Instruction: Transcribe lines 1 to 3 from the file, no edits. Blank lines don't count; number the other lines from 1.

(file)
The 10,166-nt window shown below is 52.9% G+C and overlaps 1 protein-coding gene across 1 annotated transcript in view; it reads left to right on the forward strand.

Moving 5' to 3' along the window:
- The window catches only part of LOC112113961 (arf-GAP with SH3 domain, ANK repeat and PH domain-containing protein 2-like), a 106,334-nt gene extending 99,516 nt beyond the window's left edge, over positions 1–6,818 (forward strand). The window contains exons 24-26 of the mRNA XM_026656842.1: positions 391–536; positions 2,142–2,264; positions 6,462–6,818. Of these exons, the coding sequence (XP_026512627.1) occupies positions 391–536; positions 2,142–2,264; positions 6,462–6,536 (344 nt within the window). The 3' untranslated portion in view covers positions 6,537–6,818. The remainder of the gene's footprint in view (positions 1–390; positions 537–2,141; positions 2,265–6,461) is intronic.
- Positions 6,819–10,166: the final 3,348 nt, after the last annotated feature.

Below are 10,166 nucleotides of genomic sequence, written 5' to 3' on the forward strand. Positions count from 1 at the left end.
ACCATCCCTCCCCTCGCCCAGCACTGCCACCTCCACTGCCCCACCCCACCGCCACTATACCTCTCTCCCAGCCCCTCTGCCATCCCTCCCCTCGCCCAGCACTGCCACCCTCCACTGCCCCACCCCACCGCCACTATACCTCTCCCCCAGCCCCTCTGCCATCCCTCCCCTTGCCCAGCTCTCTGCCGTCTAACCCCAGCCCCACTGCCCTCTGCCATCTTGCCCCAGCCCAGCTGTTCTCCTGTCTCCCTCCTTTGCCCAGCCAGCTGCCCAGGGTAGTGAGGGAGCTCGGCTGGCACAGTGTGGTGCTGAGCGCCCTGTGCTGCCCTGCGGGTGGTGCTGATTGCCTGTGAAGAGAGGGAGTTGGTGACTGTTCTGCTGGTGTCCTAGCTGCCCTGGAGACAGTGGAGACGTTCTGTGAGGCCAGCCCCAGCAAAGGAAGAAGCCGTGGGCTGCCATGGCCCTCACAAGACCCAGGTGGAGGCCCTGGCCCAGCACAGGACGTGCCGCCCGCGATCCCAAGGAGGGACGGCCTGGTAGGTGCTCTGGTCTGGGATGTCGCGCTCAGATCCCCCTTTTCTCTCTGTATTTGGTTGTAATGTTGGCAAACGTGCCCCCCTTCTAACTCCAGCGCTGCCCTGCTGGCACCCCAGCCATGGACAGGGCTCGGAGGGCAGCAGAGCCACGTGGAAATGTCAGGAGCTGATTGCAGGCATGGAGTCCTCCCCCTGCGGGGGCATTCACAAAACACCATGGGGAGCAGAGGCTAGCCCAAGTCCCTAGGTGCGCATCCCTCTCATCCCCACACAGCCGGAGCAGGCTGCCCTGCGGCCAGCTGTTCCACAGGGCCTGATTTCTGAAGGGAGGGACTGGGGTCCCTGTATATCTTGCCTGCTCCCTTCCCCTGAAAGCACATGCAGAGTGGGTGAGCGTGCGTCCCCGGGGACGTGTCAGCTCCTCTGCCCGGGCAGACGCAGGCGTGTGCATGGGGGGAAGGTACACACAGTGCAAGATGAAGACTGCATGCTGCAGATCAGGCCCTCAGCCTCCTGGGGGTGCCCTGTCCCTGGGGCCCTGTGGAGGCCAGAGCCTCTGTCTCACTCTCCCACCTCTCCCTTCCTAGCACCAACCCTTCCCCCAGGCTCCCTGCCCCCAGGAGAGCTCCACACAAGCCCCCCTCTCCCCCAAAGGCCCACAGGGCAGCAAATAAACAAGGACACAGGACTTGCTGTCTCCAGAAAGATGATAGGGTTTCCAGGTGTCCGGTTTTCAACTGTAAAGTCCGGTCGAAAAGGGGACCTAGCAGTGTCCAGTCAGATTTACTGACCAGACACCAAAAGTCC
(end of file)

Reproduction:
The 10,166-nt window shown below is 52.9% G+C and overlaps 1 protein-coding gene across 1 annotated transcript in view; it reads left to right on the forward strand.

Moving 5' to 3' along the window:
- The window catches only part of LOC112113961 (arf-GAP with SH3 domain, ANK repeat and PH domain-containing protein 2-like), a 106,334-nt gene extending 99,516 nt beyond the window's left edge, over positions 1–6,818 (forward strand). The window contains exons 24-26 of the mRNA XM_026656842.1: positions 391–536; positions 2,142–2,264; positions 6,462–6,818. Of these exons, the coding sequence (XP_026512627.1) occupies positions 391–536; positions 2,142–2,264; positions 6,462–6,536 (344 nt within the window). The 3' untranslated portion in view covers positions 6,537–6,818. The remainder of the gene's footprint in view (positions 1–390; positions 537–2,141; positions 2,265–6,461) is intronic.